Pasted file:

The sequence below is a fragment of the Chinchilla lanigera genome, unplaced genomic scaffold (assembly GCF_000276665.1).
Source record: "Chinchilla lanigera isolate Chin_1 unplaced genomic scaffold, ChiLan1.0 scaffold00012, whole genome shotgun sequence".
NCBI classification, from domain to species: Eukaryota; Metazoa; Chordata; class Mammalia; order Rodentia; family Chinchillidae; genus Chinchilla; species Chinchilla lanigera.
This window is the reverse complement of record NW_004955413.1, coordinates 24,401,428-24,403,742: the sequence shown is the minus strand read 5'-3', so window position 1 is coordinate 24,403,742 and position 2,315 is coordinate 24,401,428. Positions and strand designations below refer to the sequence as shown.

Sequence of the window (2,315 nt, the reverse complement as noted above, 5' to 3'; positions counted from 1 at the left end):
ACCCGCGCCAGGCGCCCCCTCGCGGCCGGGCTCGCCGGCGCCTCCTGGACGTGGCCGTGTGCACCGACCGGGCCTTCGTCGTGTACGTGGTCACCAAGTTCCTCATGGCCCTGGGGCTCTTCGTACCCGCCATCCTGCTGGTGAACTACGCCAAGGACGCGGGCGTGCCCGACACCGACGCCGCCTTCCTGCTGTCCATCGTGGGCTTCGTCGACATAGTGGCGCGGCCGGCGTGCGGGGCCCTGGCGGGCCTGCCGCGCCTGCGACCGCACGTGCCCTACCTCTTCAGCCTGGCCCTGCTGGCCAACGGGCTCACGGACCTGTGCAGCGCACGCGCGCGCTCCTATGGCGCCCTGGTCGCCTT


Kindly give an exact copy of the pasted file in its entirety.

The sequence below is a fragment of the Chinchilla lanigera genome, unplaced genomic scaffold (assembly GCF_000276665.1).
Source record: "Chinchilla lanigera isolate Chin_1 unplaced genomic scaffold, ChiLan1.0 scaffold00012, whole genome shotgun sequence".
NCBI classification, from domain to species: Eukaryota; Metazoa; Chordata; class Mammalia; order Rodentia; family Chinchillidae; genus Chinchilla; species Chinchilla lanigera.
This window is the reverse complement of record NW_004955413.1, coordinates 24,401,428-24,403,742: the sequence shown is the minus strand read 5'-3', so window position 1 is coordinate 24,403,742 and position 2,315 is coordinate 24,401,428. Positions and strand designations below refer to the sequence as shown.

Sequence of the window (2,315 nt, the reverse complement as noted above, 5' to 3'; positions counted from 1 at the left end):
ACCCGCGCCAGGCGCCCCCTCGCGGCCGGGCTCGCCGGCGCCTCCTGGACGTGGCCGTGTGCACCGACCGGGCCTTCGTCGTGTACGTGGTCACCAAGTTCCTCATGGCCCTGGGGCTCTTCGTACCCGCCATCCTGCTGGTGAACTACGCCAAGGACGCGGGCGTGCCCGACACCGACGCCGCCTTCCTGCTGTCCATCGTGGGCTTCGTCGACATAGTGGCGCGGCCGGCGTGCGGGGCCCTGGCGGGCCTGCCGCGCCTGCGACCGCACGTGCCCTACCTCTTCAGCCTGGCCCTGCTGGCCAACGGGCTCACGGACCTGTGCAGCGCACGCGCGCGCTCCTATGGCGCCCTGGTCGCCTT